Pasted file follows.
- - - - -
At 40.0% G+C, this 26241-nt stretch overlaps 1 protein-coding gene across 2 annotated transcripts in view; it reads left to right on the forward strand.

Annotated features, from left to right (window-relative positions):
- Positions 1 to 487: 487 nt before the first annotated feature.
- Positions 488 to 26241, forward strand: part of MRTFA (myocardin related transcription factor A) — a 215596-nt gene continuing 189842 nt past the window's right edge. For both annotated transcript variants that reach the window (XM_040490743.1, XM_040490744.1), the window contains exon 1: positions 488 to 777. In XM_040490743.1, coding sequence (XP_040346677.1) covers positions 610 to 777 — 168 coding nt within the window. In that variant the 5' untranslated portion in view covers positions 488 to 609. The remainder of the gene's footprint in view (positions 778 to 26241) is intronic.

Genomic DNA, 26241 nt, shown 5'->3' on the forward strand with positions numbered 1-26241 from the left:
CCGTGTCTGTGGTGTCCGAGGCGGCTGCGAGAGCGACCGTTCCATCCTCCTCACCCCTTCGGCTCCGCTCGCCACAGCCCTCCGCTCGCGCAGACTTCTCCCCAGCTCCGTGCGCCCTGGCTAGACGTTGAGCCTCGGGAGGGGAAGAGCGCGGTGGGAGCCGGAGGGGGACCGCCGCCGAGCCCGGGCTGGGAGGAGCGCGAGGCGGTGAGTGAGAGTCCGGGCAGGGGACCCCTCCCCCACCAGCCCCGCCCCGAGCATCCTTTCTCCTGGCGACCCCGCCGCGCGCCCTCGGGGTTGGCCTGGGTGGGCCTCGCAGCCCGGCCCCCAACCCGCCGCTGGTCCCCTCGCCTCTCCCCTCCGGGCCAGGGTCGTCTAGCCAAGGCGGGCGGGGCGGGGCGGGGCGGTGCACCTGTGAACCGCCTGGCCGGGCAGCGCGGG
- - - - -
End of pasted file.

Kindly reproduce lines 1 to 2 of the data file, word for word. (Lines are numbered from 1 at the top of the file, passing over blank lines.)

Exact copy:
At 40.0% G+C, this 26241-nt stretch overlaps 1 protein-coding gene across 2 annotated transcripts in view; it reads left to right on the forward strand.

Annotated features, from left to right (window-relative positions):